DELEGATING responsibilities and duties to others is a must. Unless you learn to do it often and skilfully, your future as a manager may be seriously limited.
There are many reasons why this is so.
The demands on a modern manager’s time are greatly increasing with performance standards being constantly raised, work volumes increasing, and both headcount and budgets being reduced.
At the same time, there is a continuing need to nurture talent.
Delegating tasks of appropriate difficulty at the right moment in a subordinate’s career offers superb development opportunities.
Why then do some supervisors fail to delegate as much as they should?
There are several reasons, such as a lack of faith in their subordinates.
Many supervisors do not see enough potential for success in the people who work for them and, as a result, never give their employees important and difficult assignments.
Then there are the supervisors with big egos, who try to do all the important work themselves so that they will receive personal credit from their superiors.
However, the main reason supervisors are reluctant to delegate is because they fear their own bosses.
Every time you delegate important work to others, you risk failure and possible criticism from your superiors. You lay your personal reputation on the line.
The truth is, you can delegate the task but you cannot delegate responsibility.
What to delegate
The following guidelines indicate what supervisors should consider delegating:
Tasks that can be done better by a subordinate
Some responsibilities can be done better by a subordinate than by a manager because the subordinate has more expertise, or is closer to the problem and can obtain more timely information about it, or because the manager simply does not have the time to do the task properly.
Tasks that are relevant to a subordinate’s career
Developmental delegation is likely to include special projects that allow a subordinate the opportunity to struggle with a challenging task and exercise initiative and problem-solving skills.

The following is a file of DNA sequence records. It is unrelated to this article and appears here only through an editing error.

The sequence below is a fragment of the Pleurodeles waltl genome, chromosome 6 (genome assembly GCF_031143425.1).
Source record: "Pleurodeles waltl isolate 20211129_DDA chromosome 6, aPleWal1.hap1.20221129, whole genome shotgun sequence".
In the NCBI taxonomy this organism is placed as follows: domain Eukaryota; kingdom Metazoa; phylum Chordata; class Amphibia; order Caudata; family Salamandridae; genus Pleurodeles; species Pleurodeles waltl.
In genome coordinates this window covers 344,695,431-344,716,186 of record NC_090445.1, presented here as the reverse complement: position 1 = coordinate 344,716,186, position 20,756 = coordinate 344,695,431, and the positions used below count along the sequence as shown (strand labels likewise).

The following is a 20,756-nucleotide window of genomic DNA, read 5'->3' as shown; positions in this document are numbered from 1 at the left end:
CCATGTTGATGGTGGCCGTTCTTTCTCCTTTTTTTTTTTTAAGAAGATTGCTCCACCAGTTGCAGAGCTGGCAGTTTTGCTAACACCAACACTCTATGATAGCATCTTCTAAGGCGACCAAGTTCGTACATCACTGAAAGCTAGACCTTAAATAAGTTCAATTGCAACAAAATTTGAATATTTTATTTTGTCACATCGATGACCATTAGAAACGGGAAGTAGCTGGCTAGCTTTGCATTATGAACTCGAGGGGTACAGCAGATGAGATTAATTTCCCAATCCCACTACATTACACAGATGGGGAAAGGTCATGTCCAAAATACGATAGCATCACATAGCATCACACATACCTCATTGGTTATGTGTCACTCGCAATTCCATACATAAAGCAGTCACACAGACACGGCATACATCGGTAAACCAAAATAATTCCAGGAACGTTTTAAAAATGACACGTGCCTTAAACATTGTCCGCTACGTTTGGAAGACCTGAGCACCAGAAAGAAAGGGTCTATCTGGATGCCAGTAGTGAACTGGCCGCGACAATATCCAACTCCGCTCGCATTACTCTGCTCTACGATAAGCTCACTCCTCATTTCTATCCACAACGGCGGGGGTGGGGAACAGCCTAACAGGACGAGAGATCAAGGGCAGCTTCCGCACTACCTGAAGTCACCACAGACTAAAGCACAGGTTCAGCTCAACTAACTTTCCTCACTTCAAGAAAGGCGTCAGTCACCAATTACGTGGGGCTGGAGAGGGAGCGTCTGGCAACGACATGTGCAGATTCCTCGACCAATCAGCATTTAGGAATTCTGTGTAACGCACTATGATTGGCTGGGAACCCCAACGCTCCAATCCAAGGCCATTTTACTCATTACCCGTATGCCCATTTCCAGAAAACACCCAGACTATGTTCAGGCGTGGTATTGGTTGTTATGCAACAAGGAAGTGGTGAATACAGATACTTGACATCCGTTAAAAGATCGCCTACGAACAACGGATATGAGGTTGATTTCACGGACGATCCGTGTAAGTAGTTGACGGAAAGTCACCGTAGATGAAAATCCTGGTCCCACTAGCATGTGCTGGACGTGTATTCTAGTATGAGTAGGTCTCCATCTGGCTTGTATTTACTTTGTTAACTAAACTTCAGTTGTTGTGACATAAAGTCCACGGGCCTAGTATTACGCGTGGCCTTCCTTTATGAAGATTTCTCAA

Tasks of appropriate difficulty
Delegated tasks should be challenging for a subordinate, but not so difficult that there is little hope of doing them successfully.
Tasks that are both pleasant and unpleasant
Some managers keep all of the pleasant tasks for themselves and delegate only tedious, boring tasks to subordinates. Such tasks will not enrich a subordinate’s job and are likely to reduce rather than increase his job satisfaction.
The success of delegation depends as much on how it is carried out as on what is delegated. The following guidelines are designed to minimise problems and avoid common pitfalls related to assigning tasks and delegating authority:
Specify responsibilities clearly
Explain the results expected for a delegated task or assignment, clarify objectives and priorities, and inform the person about any deadlines that must be met.
Provide adequate authority and specify limits of discretion. Specify clearly the subordinate’s scope of authority and limits of discretion.
Specify reporting requirements. It is important for a subordinate to understand the types of information that must be reported, how often reports are expected and the manner in which progress will be monitored.
Ensure that the subordinate accepts the responsibilities. If delegation is to be successful, the subordinate must accept the new assignments and be committed to carrying them out.
After delegating responsibilities to a subordinate, further steps should be taken. Inform others who need to know about the subordinate’s new responsibilities and authority.
These include people who are affected by the delegation and those whose cooperation and assistance are necessary to do the delegated tasks.
Monitor progress in appropriate ways
When authority is delegated, a manager and subordinate should decide on the type of performance measures and progress indicators to collect.
It is usually best to have all detailed information about the subordinate’s performance flow directly to the subordinate, with less detailed summary information coming to the manager at less frequent intervals.
Provide support and assistance but avoid reverse delegation
A manager should provide psychological support to a subordinate who is discouraged or frustrated and encourage the person to keep going.
However, it is important to avoid reverse delegation, in which control is reasserted over a task that was previously delegated.
Make mistakes a learning experience. It is important to recognise that mistakes are inevitable for delegated tasks. Mistakes and failures should be treated seriously, but the response should not be one of criticism and blame.
Instead, the episode should become a learning experience for both parties as they discuss the reason for the mistake and identify ways to avoid similar mistakes in the future.
A quick recap
So how can you delegate skilfully?
First of all, select the task carefully. Then select the person carefully. Consider all factors involved before selecting the person to whom you will give a specified task.
Next, prepare all individuals for the change. Then, and only then, turn over the assignment.